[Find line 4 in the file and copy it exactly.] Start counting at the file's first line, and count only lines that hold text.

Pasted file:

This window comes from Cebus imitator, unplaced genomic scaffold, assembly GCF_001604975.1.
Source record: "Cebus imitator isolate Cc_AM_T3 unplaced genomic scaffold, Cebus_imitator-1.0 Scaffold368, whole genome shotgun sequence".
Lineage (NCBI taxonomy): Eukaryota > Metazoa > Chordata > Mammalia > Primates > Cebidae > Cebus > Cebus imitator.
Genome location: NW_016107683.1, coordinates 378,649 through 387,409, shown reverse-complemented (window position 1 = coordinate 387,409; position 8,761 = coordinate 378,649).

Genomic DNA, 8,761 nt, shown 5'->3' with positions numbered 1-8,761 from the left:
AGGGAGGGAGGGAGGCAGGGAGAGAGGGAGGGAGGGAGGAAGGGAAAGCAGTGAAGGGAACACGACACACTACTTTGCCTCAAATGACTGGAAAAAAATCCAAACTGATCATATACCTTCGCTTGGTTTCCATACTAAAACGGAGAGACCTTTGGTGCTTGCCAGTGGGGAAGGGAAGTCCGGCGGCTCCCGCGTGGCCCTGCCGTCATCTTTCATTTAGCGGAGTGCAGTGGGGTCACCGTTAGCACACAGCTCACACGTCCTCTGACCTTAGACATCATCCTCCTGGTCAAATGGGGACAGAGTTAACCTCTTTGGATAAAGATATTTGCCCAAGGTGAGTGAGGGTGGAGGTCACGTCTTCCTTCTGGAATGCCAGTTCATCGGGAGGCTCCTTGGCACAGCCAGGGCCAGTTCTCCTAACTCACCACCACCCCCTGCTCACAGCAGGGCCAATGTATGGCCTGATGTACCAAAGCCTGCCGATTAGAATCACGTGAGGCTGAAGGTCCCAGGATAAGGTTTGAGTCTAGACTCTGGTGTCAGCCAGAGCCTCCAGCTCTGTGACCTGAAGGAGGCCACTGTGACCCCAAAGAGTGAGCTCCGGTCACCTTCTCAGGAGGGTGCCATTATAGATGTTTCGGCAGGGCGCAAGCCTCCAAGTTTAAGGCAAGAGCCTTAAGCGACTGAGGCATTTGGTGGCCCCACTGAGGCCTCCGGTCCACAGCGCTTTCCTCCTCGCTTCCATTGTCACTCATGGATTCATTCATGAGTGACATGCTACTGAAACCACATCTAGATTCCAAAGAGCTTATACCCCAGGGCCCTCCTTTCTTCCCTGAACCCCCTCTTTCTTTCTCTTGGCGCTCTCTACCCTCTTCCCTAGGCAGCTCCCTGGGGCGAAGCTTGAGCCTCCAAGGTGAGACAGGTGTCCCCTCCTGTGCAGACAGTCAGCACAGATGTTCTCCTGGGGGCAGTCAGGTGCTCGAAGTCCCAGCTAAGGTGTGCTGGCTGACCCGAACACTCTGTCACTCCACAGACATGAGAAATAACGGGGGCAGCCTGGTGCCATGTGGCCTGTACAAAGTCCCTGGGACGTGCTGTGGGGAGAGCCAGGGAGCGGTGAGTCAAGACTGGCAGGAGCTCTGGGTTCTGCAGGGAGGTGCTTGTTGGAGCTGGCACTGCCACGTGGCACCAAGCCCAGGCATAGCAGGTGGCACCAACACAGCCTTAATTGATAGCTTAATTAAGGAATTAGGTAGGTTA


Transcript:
Genome location: NW_016107683.1, coordinates 378,649 through 387,409, shown reverse-complemented (window position 1 = coordinate 387,409; position 8,761 = coordinate 378,649).